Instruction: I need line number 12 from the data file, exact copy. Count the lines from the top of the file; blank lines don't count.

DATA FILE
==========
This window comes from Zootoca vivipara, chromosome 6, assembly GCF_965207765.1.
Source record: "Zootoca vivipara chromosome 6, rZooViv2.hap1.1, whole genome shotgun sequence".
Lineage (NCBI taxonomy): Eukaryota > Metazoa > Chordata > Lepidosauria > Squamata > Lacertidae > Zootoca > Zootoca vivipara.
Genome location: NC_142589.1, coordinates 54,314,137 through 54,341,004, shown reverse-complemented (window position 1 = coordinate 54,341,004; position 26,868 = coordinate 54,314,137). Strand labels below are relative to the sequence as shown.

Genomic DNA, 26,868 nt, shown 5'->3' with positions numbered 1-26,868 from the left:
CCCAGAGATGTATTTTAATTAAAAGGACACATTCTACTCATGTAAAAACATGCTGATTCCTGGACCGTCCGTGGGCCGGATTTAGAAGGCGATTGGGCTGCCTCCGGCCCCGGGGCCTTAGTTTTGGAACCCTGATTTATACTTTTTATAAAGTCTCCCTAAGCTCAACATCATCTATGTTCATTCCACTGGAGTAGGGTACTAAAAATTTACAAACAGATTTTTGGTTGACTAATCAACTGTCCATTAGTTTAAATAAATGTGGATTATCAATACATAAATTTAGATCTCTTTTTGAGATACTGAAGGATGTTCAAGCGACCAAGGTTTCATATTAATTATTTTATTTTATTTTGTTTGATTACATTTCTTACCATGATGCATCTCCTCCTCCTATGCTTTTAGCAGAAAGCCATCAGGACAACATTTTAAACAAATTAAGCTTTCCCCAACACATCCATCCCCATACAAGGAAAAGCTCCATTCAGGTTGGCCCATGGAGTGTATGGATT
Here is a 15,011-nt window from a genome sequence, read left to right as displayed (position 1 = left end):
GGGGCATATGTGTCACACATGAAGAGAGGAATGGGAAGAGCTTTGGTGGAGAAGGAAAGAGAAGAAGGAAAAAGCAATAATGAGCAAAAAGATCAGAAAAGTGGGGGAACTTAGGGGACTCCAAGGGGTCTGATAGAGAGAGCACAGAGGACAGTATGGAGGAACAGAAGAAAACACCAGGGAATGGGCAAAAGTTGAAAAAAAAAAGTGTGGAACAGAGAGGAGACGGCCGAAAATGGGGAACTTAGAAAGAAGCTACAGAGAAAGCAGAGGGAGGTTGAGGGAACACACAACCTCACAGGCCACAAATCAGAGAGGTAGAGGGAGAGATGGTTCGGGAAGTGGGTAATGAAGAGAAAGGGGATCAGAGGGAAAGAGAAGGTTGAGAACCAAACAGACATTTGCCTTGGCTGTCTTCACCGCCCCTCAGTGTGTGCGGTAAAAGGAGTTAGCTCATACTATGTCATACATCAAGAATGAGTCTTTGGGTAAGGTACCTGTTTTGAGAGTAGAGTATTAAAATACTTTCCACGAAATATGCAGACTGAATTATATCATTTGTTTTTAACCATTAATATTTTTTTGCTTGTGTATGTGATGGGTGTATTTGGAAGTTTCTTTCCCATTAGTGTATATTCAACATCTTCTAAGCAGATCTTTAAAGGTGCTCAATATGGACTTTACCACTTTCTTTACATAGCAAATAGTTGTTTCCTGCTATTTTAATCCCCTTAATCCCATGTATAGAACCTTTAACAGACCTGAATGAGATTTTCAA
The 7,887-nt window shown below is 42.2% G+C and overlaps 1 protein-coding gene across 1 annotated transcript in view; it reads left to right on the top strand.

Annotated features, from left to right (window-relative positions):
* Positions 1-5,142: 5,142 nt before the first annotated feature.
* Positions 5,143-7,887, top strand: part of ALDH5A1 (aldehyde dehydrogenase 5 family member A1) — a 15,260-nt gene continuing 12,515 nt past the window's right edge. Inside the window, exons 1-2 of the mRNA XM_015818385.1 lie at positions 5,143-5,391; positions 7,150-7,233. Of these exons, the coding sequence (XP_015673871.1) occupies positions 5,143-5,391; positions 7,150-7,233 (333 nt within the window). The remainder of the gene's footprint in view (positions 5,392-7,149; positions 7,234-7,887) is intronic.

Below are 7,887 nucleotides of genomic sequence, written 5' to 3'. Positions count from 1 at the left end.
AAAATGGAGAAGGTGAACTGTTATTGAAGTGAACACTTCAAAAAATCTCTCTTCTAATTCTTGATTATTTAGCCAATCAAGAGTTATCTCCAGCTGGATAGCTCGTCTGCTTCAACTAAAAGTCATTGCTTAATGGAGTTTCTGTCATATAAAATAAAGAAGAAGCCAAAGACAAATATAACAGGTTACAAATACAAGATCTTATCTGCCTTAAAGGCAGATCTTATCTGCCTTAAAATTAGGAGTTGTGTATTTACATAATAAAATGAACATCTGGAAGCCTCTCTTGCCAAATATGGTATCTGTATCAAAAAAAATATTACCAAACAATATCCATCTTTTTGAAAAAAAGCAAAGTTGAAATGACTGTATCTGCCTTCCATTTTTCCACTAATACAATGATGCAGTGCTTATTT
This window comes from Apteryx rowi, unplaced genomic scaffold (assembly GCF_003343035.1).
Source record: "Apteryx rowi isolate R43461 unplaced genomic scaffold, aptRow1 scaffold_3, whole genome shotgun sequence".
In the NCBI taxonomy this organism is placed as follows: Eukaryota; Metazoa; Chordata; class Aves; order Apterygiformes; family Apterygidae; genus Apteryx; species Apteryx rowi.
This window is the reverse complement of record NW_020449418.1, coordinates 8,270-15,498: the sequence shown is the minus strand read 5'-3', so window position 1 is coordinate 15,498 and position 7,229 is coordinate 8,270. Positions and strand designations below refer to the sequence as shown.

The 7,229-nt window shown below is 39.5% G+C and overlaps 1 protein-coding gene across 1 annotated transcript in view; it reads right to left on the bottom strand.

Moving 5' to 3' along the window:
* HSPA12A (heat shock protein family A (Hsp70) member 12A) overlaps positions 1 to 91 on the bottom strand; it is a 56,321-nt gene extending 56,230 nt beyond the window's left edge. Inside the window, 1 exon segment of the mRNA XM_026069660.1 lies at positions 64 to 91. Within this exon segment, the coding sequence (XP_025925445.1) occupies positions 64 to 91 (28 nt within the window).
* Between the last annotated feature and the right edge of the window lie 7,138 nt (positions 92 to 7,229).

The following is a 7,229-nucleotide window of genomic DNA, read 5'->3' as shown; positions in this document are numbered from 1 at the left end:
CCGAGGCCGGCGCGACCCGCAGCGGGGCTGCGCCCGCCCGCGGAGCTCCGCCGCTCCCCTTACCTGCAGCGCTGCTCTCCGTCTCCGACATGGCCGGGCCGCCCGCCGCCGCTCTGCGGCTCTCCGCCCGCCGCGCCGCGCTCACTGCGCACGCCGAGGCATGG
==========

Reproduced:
* Positions 5,143-7,887, top strand: part of ALDH5A1 (aldehyde dehydrogenase 5 family member A1) — a 15,260-nt gene continuing 12,515 nt past the window's right edge. Inside the window, exons 1-2 of the mRNA XM_015818385.1 lie at positions 5,143-5,391; positions 7,150-7,233. Of these exons, the coding sequence (XP_015673871.1) occupies positions 5,143-5,391; positions 7,150-7,233 (333 nt within the window). The remainder of the gene's footprint in view (positions 5,392-7,149; positions 7,234-7,887) is intronic.